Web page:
There’s no contesting that this last 12 months (and beyond) have been exceptionally hard, especially for the arts. It’s also a truth we all hold to be self-evident that we theatre folk are strong and fight hard to overcome what the world throws at us – the show must go on after all! However, just because life is hard, doesn’t mean we have to be: some new theatre companies are championing the small changes every company can make to drag the industry into a kinder place. Now everything is coming back, it’s a great time to restart in a better, kinder way.
With theatre looking to make a return in the coming months we spoke to two companies about how their kinder approaches to working policies and the individual needs of their staff makes for a much more successful environment for everyone.
When Jemma Gross and Rachel Barnett-Jones started Fly High Stories in 2019 they had already amassed many years of stage experience as a director and writer respectively.
Despite the pandemic and juggling work with homeschooling, Fly High Stories have continued to create work for young people online (including Together/Apart NHS for the families of front-line workers in two of their local hospital trusts). Whilst making this work the company got to thinking about how they work now and how they want to work moving forward.
“We realised that the most important thing to us is that we work 'kind'. It makes our working lives happier and we hope it will make the lives of the people we work with happier too.”
In the first instance the five guiding principles Rachel and Jemma wrote down were just for them and the people they were working with, so everyone in the team knew what to expect and what was expected of them as members of the company. They then realised others in the industry might like to take the principles on board too, and so they popped it on the internet, invited a few friends to join and WeWorkKind was born. The principles are:
- We recognise, support & encourage the fact that people have lives beyond their jobs.
- We pay fairly and on time. We value ourselves and our fellow artists.
- We use easily understandable language on all our documents, including our contracts.
- We communicate openly & honestly and are transparent in everything we do.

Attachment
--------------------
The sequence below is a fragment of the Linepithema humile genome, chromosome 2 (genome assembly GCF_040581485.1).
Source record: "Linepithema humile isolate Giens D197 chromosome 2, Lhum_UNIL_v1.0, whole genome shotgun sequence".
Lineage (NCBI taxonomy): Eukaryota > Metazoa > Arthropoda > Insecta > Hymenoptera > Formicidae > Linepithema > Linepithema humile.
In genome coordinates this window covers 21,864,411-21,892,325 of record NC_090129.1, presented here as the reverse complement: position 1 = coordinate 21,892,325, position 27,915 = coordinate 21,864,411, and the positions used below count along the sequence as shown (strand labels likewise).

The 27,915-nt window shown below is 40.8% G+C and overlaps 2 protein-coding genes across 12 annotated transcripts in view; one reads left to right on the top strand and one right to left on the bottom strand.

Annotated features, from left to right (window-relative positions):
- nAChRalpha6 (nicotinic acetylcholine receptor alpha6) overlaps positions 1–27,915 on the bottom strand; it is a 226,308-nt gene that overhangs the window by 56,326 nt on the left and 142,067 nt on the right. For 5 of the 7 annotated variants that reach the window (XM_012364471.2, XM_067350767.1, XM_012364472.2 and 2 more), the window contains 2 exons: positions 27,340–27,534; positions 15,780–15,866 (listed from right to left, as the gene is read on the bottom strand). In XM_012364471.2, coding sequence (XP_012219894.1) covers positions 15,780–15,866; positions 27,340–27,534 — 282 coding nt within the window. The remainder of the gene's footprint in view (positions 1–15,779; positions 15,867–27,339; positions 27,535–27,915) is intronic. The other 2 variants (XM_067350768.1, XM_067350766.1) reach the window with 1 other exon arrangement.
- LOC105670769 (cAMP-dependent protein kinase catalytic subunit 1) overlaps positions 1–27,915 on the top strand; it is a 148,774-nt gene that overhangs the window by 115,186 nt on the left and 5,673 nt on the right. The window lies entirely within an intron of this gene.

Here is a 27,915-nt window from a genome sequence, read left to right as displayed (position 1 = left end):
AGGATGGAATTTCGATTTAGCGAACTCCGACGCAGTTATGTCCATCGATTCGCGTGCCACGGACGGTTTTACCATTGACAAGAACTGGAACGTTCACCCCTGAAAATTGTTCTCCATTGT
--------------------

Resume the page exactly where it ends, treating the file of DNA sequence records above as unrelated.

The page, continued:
- We care about diversity and inclusivity, and we amplify marginalised voices.
Also a fan of writing it all down are the newly launched The REcreate Agency, who are devoted to making the industry better through better mental health, inclusivity and support for producers and artists. The company was founded around producer and writer Emily Beecher’s dining table as fellow producer Reece McMahon bubbled with her to work during the pandemic – and they realised they were so much better together than lone freelancers. They’ve based their working practices on their shared values of inclusivity, generosity, joy, connection and also, kindness.
They put this into practice by embedding wellbeing at the heart of their work and asking the artists and producers they work with what they need to do their best work. This might be childcare friendly working hours, printed materials on coloured paper, a quiet break out space or simply enough coffee to sink the Titanic. Each group of people is different and giving every individual a voice and input means making the best working environment, and by extension the best work. And some of the things that come up just make so much sense they become part of company policy.
“While working with a dyslexic artist, it was pointed out that as some of the directors we were interviewing were also dyslexic, so they might need the interview questions in advance. We decided that because most people don’t want to lead with their disability or neurodiversity, we’d share the questions in advance with all candidates. If they don’t need them early that’s fine, but it just provides more equity. These changes don’t harm the people who don’t need it, but it makes a huge difference for those who do.”
So now we are getting back into the room, fresh from such a long break, it is an ideal time to take stock and think, what kind of theatre makers do we all want to be? And what changes can we make to shift industry standards and improve things for everyone?
As Fly High Stories say “Together we can make working in theatre just a little bit kinder, and that’s got to be worth it. A kindness revolution.”
How are your team adapting their working practices following lockdown? If you have any thoughts on the #WeWorkKind campaign we'd love to hear them.
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